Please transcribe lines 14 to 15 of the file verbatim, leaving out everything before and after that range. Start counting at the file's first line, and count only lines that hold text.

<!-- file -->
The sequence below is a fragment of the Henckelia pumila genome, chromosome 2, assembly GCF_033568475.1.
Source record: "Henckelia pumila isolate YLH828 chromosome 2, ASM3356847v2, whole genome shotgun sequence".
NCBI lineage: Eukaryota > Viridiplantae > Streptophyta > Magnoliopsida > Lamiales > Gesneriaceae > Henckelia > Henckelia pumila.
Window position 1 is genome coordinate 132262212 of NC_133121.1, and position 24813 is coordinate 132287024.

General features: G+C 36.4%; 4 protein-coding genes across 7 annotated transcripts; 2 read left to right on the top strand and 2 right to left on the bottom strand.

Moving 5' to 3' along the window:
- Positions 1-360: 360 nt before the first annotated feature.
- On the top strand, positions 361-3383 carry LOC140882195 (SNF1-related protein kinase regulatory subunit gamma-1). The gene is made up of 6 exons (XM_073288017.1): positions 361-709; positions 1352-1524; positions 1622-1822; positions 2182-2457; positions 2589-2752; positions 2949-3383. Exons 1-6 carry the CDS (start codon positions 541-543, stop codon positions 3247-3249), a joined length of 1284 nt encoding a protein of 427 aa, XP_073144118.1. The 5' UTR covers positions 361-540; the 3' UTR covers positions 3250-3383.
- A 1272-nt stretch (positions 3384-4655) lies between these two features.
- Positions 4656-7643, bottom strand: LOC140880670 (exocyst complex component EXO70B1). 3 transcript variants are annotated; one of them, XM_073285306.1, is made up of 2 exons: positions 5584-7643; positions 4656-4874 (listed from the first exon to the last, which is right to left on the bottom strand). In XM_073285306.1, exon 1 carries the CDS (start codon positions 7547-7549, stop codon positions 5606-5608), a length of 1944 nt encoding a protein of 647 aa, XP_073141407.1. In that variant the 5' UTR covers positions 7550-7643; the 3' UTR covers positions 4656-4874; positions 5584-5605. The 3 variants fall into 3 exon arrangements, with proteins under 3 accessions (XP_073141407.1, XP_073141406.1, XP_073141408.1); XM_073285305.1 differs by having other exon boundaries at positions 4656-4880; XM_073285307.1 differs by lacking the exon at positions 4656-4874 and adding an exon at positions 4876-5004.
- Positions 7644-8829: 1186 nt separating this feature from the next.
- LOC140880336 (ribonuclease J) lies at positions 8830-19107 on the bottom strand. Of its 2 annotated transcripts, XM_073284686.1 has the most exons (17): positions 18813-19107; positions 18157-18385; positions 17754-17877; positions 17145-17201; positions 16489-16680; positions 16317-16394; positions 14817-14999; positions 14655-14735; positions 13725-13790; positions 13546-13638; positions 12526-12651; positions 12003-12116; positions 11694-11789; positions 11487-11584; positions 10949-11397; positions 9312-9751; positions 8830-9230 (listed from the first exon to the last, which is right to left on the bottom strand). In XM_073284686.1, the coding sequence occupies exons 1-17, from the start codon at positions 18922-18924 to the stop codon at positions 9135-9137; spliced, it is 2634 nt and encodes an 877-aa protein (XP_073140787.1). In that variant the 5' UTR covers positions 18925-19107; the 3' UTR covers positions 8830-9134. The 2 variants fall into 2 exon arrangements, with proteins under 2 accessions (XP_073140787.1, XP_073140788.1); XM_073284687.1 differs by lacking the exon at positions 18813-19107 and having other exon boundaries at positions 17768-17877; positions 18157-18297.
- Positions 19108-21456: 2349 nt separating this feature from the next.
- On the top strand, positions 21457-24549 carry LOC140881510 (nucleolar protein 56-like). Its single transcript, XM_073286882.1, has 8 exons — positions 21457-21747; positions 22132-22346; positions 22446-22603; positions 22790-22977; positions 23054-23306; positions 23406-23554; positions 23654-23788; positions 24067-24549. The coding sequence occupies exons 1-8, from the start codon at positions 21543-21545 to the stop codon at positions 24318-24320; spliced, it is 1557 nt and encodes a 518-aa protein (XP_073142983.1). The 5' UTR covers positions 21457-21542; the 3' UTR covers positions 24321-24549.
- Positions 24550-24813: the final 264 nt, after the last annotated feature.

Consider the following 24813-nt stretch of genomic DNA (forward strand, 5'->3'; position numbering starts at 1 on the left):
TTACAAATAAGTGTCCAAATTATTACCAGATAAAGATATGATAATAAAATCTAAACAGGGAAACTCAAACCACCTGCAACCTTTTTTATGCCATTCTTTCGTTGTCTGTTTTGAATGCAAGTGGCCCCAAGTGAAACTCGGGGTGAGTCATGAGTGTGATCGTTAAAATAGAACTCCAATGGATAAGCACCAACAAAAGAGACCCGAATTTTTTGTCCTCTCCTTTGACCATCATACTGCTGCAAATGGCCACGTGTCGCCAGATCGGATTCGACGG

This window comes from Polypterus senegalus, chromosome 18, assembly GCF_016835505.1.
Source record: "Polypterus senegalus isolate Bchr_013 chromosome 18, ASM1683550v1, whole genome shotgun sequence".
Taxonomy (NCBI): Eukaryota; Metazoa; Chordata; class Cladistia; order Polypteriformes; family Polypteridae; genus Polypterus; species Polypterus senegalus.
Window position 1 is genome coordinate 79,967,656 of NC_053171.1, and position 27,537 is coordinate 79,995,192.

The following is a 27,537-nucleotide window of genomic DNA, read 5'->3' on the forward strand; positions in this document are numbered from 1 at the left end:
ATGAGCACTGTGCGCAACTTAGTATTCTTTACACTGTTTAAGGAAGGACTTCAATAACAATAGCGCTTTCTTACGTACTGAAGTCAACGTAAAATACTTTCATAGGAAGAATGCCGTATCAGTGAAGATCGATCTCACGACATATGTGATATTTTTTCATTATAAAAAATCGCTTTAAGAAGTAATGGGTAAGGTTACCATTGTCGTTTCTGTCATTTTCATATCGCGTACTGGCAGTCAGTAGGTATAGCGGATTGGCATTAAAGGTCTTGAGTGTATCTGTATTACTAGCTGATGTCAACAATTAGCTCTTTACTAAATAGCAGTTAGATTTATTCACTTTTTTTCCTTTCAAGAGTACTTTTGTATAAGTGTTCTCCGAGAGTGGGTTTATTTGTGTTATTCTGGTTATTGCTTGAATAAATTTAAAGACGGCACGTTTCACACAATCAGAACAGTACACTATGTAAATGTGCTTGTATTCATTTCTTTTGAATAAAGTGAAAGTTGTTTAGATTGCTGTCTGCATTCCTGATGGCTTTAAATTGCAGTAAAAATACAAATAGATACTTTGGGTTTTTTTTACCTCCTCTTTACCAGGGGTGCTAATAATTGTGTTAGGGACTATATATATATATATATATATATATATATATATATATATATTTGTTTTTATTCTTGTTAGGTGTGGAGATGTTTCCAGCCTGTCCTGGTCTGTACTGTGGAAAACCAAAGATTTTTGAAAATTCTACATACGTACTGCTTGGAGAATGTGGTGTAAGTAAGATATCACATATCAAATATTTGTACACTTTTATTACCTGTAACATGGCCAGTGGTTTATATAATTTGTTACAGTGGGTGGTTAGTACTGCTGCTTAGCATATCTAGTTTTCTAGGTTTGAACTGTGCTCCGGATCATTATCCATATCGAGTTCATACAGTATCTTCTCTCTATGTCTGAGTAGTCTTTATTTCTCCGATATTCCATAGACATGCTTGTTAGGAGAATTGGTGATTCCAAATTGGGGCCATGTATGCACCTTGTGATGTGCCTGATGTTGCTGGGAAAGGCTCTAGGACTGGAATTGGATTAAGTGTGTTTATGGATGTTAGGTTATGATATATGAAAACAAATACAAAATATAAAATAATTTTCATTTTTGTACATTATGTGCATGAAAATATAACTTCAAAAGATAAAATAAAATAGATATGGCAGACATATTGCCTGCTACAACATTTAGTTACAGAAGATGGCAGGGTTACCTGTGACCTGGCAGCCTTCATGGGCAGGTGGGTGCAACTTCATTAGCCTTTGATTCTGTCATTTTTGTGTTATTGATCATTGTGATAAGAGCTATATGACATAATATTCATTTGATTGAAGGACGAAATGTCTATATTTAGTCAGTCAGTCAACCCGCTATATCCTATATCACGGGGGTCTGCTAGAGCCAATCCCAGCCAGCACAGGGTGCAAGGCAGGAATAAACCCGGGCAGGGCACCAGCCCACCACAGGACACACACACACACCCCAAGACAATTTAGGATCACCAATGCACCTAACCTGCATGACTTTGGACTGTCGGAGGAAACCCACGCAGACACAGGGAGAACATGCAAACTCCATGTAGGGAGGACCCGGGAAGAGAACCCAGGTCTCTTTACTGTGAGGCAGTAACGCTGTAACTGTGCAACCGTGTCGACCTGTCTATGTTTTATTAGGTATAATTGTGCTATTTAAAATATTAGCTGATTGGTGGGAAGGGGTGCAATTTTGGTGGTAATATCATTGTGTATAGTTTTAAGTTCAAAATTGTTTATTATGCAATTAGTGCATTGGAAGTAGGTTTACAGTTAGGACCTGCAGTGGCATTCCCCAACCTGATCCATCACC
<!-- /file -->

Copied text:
- On the top strand, positions 21457-24549 carry LOC140881510 (nucleolar protein 56-like). Its single transcript, XM_073286882.1, has 8 exons — positions 21457-21747; positions 22132-22346; positions 22446-22603; positions 22790-22977; positions 23054-23306; positions 23406-23554; positions 23654-23788; positions 24067-24549. The coding sequence occupies exons 1-8, from the start codon at positions 21543-21545 to the stop codon at positions 24318-24320; spliced, it is 1557 nt and encodes a 518-aa protein (XP_073142983.1). The 5' UTR covers positions 21457-21542; the 3' UTR covers positions 24321-24549.
- Positions 24550-24813: the final 264 nt, after the last annotated feature.